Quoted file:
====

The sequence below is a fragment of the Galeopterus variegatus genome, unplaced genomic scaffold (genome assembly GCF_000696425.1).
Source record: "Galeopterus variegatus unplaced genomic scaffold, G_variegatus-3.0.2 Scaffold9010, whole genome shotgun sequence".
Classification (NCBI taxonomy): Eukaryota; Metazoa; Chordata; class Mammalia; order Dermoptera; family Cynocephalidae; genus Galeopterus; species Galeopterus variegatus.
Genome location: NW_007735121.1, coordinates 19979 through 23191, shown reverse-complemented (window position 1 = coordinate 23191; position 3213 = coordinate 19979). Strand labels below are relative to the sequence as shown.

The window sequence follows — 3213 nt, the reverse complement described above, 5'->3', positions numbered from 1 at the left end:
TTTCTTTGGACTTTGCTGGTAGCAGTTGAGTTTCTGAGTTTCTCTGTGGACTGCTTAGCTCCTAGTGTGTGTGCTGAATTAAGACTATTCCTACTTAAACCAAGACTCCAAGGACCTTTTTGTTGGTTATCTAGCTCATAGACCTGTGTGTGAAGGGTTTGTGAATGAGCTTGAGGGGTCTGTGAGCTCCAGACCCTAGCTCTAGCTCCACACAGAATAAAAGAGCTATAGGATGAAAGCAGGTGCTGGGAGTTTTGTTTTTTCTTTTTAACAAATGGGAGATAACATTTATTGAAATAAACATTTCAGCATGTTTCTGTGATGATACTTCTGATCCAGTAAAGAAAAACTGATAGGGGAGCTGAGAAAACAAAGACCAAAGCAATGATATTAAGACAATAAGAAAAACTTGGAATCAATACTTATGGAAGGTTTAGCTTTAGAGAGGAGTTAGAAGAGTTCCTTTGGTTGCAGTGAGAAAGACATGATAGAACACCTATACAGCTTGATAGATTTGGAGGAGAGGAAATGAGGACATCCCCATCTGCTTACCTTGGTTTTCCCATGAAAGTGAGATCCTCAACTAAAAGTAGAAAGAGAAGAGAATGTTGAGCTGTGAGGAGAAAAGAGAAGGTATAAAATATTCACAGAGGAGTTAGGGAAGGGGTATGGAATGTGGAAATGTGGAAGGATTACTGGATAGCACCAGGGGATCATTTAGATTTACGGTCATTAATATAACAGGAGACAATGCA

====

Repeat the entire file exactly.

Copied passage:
The sequence below is a fragment of the Galeopterus variegatus genome, unplaced genomic scaffold (genome assembly GCF_000696425.1).
Source record: "Galeopterus variegatus unplaced genomic scaffold, G_variegatus-3.0.2 Scaffold9010, whole genome shotgun sequence".
Classification (NCBI taxonomy): Eukaryota; Metazoa; Chordata; class Mammalia; order Dermoptera; family Cynocephalidae; genus Galeopterus; species Galeopterus variegatus.
Genome location: NW_007735121.1, coordinates 19979 through 23191, shown reverse-complemented (window position 1 = coordinate 23191; position 3213 = coordinate 19979). Strand labels below are relative to the sequence as shown.

The window sequence follows — 3213 nt, the reverse complement described above, 5'->3', positions numbered from 1 at the left end:
TTTCTTTGGACTTTGCTGGTAGCAGTTGAGTTTCTGAGTTTCTCTGTGGACTGCTTAGCTCCTAGTGTGTGTGCTGAATTAAGACTATTCCTACTTAAACCAAGACTCCAAGGACCTTTTTGTTGGTTATCTAGCTCATAGACCTGTGTGTGAAGGGTTTGTGAATGAGCTTGAGGGGTCTGTGAGCTCCAGACCCTAGCTCTAGCTCCACACAGAATAAAAGAGCTATAGGATGAAAGCAGGTGCTGGGAGTTTTGTTTTTTCTTTTTAACAAATGGGAGATAACATTTATTGAAATAAACATTTCAGCATGTTTCTGTGATGATACTTCTGATCCAGTAAAGAAAAACTGATAGGGGAGCTGAGAAAACAAAGACCAAAGCAATGATATTAAGACAATAAGAAAAACTTGGAATCAATACTTATGGAAGGTTTAGCTTTAGAGAGGAGTTAGAAGAGTTCCTTTGGTTGCAGTGAGAAAGACATGATAGAACACCTATACAGCTTGATAGATTTGGAGGAGAGGAAATGAGGACATCCCCATCTGCTTACCTTGGTTTTCCCATGAAAGTGAGATCCTCAACTAAAAGTAGAAAGAGAAGAGAATGTTGAGCTGTGAGGAGAAAAGAGAAGGTATAAAATATTCACAGAGGAGTTAGGGAAGGGGTATGGAATGTGGAAATGTGGAAGGATTACTGGATAGCACCAGGGGATCATTTAGATTTACGGTCATTAATATAACAGGAGACAATGCA